This is a great resource that encourages the students to reflect and think about how crime affects others. A great example of restorative practices. I also love the self assessment section at the end. Many thanks for sharing!
This a lesson for KS3/4 Citizenship. Pupils initially have to make spider diagram on Doc 1 of what anti-social behaviour problems there are in society. More able students are invited to explain which are the most serious.<br />
With the diamond 9 ranking, higher ability students can use the '(H) Diamond 9' sheet. They explain in the space provided why each of these examples is a problem. They can then make 3 separate arrangements (get students to sort first bullet point, then put them all back together, then sort second bullet point, then put them all back together, then sort third bullet point), of which problems:<br />
• Damage property<br />
• Make the community look unpleasant<br />
• Leave longer-term mental scars for victims (choose up to 5)<br />
Then arrange as a diamond 9 card sort. <br />
Lower ability students can use the differentiated version, and colour code these categories - some will fit into more than one category, then arrange as a diamond 9 card sort. <br />
With Doc 2, students match the people on the left hand side of the info sheet to the work that they do in the community. They should then explain how these people/groups might contribute to solving problems of anti-social behaviour. Potential answers in notes section of ppt slide 7, and can be printed to help lower-ability students. More able students are invited to explain which are the most useful people or groups. <br />
The Office of the Children’s Commissioner (OCC) recognises that antisocial behaviour causes serious harm to individuals and communities and that, for the good of individuals and society, such behaviour must be addressed through robust and effective measures. However these must be proportionate and recognise the unique vulnerabilities inherent to children. Most particularly, measures to address antisocial behaviour (ASB) by children need to recognise that children who engage in ASB have typically suffered significant disadvantage.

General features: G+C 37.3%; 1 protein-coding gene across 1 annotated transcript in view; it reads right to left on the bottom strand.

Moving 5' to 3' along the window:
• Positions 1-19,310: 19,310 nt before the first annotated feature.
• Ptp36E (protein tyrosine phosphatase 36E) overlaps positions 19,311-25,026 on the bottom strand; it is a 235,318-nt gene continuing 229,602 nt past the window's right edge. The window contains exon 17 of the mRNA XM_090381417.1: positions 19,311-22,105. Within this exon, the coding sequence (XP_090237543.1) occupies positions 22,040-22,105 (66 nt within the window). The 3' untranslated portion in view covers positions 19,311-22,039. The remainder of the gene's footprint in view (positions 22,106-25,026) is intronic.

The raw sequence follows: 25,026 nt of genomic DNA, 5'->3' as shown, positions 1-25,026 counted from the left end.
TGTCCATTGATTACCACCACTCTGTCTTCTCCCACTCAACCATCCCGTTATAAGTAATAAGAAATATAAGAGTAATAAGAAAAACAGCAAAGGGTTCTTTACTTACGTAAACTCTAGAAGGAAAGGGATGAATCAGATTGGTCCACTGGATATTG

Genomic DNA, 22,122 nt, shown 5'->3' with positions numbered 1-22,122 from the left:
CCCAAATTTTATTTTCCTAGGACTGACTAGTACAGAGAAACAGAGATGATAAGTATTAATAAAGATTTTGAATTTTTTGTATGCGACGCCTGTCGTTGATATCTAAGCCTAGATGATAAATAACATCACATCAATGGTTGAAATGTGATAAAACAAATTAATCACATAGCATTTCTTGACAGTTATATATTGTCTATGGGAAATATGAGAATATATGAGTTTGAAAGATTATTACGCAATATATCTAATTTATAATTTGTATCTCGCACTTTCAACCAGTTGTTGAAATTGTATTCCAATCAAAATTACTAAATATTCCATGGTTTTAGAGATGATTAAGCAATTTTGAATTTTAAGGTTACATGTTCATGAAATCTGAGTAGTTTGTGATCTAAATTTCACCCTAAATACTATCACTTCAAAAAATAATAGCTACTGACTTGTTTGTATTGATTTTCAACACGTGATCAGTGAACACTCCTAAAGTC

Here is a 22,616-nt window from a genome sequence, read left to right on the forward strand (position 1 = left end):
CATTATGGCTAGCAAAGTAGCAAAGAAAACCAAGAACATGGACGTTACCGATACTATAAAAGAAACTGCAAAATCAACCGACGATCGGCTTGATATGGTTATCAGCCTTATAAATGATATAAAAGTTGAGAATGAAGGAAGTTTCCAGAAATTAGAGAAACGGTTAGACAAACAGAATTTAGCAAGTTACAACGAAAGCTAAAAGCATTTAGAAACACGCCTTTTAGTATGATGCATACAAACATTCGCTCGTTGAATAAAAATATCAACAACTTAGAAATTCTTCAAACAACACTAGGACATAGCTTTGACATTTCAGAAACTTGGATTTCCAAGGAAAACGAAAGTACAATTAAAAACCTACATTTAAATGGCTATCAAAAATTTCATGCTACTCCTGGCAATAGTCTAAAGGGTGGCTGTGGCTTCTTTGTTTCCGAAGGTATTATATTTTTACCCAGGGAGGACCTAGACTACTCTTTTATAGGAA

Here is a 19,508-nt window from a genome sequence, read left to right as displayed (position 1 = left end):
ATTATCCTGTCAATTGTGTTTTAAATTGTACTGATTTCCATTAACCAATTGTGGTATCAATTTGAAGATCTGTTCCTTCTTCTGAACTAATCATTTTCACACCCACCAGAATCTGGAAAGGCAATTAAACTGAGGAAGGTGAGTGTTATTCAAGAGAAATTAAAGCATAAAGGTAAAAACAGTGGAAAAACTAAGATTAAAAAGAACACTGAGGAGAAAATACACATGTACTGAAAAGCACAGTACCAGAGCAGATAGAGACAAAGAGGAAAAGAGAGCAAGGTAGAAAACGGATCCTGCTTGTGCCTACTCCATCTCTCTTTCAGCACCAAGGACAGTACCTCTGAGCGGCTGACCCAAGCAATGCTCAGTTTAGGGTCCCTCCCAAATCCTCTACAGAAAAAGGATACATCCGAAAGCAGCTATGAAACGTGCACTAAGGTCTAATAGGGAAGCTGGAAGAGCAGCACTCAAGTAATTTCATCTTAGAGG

A booklet that offers a variety of lessons & approaches to dealing with weapons issues.
It includes guns, knives, gangs, bullying, teacher violence & ASB.
It has been written to be cherry picked for the audience & the issues to be addressed.
Booklet of lessons that address homophobic bullying.
The resource can be used as a generic bullying resource as it includes homophobic issues amongst other issues in the earlier lessons. The later lessons are specific to homophobic bullying.
Powerpoint resource that includes a definiton of Sexting, the legal issues, a case study and how to avoid problems.
Apologies, this is a word heavy Powerpoint. It was written for people (my clients) to adapt to their own audience. I should have put this when I added it to the TES site.
Abortion: When does a human become a fetus- history, definitions and more<br />
this is designed to give students background information to decide for themselves when a fetus becomes a human. It provides background information such as definitions, the history of abortion and information of fetal development which can lead to a great discussion
Roe Vs. Wade Challenged in history- the battle for reproductive Rights DBQ <br />
Reproductive Rights: Court Cases DBQ: Is this a win for Pro- choice people or Pro-life? lesson plan<br />
court Cases Include:<br />
Doe v. Bolton (1973)<br />
Parental Consent/Notification an dNARAL<br />
1992 Planned Parenthood v. Casey<br />
Cutting of Medicaid – Hyde Amendment<br />
Bellotti v. Baird (1976) and Bellotti v. Baird II (1979)<br />
Harris v. McCrae (1981)<br />
Thornburg v. American College of Obstetricians & Gynecologists (1986)<br />
Webster v. Reproductive Health Services (1989)<br />
Planned Parenthood of Southeastern Pennsylvania v. Casey (1992)<br />
Stenberg v. Carhart (2000)